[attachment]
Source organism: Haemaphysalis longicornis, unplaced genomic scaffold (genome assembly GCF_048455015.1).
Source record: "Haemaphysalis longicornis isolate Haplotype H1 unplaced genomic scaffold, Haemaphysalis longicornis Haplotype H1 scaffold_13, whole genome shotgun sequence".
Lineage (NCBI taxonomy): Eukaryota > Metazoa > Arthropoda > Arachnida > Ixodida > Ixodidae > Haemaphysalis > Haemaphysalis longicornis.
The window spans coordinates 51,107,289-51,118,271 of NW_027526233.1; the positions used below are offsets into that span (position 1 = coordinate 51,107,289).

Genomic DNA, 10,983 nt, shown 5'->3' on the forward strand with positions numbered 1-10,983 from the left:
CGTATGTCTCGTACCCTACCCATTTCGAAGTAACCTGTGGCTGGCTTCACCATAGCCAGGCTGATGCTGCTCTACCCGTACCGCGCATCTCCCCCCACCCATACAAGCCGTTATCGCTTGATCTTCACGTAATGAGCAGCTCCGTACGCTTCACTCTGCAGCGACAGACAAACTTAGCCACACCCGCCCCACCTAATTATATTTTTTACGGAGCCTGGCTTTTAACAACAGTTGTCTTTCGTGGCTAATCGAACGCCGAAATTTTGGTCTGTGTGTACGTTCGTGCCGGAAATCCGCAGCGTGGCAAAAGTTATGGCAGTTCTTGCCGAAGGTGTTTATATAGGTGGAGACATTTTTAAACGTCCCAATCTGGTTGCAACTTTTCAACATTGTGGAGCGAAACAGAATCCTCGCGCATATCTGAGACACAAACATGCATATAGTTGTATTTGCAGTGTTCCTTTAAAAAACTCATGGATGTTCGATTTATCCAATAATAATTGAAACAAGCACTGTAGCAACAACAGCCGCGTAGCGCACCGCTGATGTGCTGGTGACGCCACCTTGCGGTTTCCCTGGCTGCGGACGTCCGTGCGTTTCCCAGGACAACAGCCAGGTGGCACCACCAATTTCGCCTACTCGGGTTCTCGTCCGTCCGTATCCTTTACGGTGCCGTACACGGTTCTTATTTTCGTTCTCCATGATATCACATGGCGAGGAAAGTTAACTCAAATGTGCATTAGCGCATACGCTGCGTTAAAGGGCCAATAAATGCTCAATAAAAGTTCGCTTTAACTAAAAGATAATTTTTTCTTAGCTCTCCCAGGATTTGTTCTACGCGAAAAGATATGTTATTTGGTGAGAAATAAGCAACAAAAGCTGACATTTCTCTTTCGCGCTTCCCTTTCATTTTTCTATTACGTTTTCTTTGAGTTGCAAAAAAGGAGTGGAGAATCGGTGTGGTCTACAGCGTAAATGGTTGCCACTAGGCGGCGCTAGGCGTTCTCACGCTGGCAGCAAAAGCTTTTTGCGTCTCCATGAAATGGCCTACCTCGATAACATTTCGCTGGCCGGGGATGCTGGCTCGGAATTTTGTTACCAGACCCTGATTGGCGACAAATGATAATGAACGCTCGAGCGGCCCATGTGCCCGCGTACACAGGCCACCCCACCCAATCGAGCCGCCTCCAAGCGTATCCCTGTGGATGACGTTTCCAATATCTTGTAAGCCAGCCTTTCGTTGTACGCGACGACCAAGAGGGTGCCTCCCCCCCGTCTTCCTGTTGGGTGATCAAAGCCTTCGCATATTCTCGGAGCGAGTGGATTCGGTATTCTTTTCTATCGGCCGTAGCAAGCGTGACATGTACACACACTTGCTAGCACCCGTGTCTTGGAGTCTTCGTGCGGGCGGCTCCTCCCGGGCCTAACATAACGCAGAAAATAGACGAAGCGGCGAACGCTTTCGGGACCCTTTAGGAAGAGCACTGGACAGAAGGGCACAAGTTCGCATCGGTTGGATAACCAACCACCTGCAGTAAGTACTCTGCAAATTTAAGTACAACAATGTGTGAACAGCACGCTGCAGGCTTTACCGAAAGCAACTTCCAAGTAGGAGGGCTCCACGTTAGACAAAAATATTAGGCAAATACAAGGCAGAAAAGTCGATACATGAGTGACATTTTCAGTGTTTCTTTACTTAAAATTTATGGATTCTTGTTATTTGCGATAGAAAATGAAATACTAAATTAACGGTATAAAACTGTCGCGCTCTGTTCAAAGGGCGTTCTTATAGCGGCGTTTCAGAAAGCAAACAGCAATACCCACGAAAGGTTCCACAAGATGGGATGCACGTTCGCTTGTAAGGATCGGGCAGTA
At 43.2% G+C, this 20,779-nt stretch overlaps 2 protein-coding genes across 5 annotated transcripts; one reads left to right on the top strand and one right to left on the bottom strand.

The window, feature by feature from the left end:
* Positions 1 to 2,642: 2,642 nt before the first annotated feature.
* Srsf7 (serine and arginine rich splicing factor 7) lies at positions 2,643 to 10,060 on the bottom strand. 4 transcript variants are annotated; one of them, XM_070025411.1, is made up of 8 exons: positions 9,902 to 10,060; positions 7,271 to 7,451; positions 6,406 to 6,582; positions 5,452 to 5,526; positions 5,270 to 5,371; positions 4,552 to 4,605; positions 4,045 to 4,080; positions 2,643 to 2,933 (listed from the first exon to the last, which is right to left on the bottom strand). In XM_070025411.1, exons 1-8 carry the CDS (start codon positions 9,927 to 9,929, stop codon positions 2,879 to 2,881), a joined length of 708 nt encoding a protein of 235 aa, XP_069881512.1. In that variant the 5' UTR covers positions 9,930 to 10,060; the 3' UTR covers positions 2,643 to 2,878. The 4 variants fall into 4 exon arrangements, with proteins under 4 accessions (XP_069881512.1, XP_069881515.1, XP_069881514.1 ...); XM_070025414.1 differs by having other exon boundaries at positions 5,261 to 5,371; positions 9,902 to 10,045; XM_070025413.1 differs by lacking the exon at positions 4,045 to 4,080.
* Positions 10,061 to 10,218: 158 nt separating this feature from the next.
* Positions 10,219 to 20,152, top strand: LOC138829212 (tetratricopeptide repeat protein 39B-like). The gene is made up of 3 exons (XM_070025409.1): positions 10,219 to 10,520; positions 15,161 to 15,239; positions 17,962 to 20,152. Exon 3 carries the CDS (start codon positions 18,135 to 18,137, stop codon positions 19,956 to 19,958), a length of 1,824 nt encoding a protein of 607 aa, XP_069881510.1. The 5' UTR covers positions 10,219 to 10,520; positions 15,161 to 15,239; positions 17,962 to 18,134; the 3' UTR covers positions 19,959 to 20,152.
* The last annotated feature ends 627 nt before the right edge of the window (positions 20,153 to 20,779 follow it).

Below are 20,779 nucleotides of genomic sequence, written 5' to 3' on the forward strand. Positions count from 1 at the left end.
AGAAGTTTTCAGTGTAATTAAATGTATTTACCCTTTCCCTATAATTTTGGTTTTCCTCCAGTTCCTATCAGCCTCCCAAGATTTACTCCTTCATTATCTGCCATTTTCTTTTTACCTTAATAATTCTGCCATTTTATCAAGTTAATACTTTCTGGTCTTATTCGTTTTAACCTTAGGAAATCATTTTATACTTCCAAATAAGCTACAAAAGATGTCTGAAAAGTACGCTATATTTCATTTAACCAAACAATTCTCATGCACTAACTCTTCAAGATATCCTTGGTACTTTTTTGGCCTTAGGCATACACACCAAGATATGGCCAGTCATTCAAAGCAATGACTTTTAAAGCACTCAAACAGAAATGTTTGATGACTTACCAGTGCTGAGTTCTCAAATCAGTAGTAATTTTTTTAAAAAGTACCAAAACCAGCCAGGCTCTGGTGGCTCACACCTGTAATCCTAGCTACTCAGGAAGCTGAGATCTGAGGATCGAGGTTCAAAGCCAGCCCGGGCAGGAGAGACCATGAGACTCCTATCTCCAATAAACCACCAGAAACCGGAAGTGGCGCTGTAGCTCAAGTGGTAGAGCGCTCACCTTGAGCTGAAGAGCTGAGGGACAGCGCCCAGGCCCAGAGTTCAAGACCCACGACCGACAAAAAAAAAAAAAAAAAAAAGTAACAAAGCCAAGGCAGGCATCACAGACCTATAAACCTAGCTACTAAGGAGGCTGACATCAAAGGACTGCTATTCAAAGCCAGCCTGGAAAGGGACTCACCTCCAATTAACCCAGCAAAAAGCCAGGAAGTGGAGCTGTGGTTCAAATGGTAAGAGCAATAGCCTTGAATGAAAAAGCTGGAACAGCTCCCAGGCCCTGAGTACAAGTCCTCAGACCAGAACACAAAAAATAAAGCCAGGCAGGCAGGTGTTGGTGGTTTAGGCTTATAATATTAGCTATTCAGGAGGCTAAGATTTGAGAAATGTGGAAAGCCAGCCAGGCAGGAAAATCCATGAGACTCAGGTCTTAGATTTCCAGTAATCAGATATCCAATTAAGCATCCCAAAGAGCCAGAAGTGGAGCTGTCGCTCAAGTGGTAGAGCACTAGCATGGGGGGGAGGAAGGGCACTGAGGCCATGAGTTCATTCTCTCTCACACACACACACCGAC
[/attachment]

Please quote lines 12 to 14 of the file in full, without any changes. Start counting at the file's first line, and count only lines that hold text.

* Positions 10,219 to 20,152, top strand: LOC138829212 (tetratricopeptide repeat protein 39B-like). The gene is made up of 3 exons (XM_070025409.1): positions 10,219 to 10,520; positions 15,161 to 15,239; positions 17,962 to 20,152. Exon 3 carries the CDS (start codon positions 18,135 to 18,137, stop codon positions 19,956 to 19,958), a length of 1,824 nt encoding a protein of 607 aa, XP_069881510.1. The 5' UTR covers positions 10,219 to 10,520; positions 15,161 to 15,239; positions 17,962 to 18,134; the 3' UTR covers positions 19,959 to 20,152.
* The last annotated feature ends 627 nt before the right edge of the window (positions 20,153 to 20,779 follow it).

Below are 20,779 nucleotides of genomic sequence, written 5' to 3' on the forward strand. Positions count from 1 at the left end.